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[dinosaur] Shangyang, new enantiornithine from Early Cretaceous of China.

Ben Creisler

A new paper:

Shangyang graciles gen. et sp. nov.Â

Min Wang & Zhonghe Zhou (2019)
A new enantiornithine (Aves: Ornithothoraces) with completely fused premaxillae from the Early Cretaceous of China.
Journal of Systematic Palaeontology (advance online publication)
doi:Â https://doi.org/10.1080/14772019.2018.1527403Â Â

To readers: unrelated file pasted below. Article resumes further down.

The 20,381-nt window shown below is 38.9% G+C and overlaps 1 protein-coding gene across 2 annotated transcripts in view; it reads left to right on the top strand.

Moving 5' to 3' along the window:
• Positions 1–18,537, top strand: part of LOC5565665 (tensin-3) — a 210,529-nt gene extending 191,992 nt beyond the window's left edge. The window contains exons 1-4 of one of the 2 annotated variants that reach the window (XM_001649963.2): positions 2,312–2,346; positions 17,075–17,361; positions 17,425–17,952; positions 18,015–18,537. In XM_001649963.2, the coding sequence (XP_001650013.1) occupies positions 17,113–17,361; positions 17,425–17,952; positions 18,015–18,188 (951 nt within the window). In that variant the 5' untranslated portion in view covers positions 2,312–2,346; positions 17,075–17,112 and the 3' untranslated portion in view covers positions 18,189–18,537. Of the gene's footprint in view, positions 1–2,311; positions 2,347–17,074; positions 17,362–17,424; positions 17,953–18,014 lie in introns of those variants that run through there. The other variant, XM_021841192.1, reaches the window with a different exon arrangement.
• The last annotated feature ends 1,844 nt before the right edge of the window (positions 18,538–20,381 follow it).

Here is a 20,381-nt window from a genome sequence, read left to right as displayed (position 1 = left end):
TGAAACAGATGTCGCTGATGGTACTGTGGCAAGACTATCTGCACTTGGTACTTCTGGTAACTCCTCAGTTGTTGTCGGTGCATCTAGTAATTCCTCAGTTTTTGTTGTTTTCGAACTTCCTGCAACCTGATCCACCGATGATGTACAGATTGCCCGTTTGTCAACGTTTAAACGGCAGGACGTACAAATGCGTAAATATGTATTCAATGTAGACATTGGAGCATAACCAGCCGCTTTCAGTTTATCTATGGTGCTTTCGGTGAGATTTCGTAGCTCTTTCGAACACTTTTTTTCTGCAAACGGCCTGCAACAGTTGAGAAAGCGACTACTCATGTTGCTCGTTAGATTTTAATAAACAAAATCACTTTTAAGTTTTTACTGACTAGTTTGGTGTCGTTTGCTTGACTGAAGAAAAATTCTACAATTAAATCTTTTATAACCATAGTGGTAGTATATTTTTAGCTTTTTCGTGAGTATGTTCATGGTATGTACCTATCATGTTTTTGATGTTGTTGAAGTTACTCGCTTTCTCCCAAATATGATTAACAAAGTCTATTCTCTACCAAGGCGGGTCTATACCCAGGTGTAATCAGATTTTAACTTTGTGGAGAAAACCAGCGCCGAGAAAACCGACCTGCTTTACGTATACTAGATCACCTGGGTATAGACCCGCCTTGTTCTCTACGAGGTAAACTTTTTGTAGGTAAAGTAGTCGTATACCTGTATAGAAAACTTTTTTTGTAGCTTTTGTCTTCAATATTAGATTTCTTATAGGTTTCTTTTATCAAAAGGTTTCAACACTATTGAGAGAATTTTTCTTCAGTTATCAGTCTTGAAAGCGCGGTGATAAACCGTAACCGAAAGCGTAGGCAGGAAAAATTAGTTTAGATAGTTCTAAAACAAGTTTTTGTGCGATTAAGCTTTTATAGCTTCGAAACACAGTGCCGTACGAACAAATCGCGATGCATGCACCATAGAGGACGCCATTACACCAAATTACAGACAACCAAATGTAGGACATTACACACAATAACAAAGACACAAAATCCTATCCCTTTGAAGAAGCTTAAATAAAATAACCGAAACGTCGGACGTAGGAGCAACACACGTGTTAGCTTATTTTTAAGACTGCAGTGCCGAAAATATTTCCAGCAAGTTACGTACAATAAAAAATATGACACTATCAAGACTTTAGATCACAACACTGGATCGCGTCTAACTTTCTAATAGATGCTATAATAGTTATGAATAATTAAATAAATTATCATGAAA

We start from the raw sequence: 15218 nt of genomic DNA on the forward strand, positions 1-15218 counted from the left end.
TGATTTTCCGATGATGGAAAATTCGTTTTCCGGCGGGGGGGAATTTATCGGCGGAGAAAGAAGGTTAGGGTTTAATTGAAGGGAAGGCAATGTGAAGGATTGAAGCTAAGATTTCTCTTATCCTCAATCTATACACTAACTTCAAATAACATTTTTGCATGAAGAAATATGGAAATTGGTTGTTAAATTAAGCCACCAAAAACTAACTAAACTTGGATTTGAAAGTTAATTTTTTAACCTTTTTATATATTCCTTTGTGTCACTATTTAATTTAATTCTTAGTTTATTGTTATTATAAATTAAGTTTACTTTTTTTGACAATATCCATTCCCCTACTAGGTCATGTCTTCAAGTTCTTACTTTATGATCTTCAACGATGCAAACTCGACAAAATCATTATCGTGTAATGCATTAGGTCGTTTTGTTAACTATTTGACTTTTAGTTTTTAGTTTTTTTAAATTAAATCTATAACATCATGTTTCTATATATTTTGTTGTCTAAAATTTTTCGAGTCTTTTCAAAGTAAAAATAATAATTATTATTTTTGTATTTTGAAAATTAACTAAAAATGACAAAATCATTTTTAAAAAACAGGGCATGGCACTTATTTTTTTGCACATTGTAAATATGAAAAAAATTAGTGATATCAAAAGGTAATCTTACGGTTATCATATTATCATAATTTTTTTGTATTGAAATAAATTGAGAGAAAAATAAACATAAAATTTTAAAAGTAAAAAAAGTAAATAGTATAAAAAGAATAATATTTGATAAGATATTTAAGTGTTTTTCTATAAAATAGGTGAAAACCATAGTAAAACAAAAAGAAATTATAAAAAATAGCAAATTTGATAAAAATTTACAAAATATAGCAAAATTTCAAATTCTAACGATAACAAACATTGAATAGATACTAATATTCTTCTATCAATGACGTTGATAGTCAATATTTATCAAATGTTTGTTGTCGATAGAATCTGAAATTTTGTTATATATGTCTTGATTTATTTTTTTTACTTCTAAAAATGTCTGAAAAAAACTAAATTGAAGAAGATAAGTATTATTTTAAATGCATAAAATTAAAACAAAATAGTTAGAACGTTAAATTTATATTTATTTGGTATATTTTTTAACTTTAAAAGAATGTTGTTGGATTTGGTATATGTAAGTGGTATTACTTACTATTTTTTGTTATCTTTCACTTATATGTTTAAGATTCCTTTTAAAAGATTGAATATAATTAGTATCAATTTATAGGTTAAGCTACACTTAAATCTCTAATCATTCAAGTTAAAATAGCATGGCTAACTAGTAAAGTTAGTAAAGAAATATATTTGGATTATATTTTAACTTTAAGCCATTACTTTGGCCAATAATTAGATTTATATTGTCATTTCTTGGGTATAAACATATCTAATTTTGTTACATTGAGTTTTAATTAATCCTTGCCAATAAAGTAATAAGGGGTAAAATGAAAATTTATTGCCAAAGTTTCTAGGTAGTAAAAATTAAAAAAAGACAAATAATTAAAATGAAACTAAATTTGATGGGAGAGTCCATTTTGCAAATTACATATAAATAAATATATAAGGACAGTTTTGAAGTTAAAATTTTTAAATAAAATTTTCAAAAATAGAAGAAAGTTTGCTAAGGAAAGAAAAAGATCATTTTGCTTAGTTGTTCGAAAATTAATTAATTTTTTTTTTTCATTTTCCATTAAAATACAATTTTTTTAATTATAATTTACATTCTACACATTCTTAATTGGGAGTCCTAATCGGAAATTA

We report a new small enantiornithine, Shangyang graciles gen. et sp. nov., based on a nearly complete and articulated skeleton from the Lower Cretaceous Jiufotang Formation of Liaoning Province, north-eastern China. Shangyang has premaxillae that are completely fused rostrally as well as along the frontal processes, a previously unrecognized condition in Early Cretaceous birds. As in three other enantiornithine taxa, Shangyang preserves a pair of craniolateral processes in the sternum. Phylogenetic analysis places Shangyang in a relatively derived position within Enantiornithes, suggesting that the craniolateral processes of the sternum evolved independently among some enantiornithine lineages from the condition seen in some basal ornithuromorphs. The craniolateral processes in modern birds provide the insertions of the M. sternocoracoideus that functions in the downstroke, which can also originate from the two cranialmost sternal ribs instead when these processes are absent. The altered origin of this muscle shows that diverse pectoral musculoskeletal modifications took place early in avian history.


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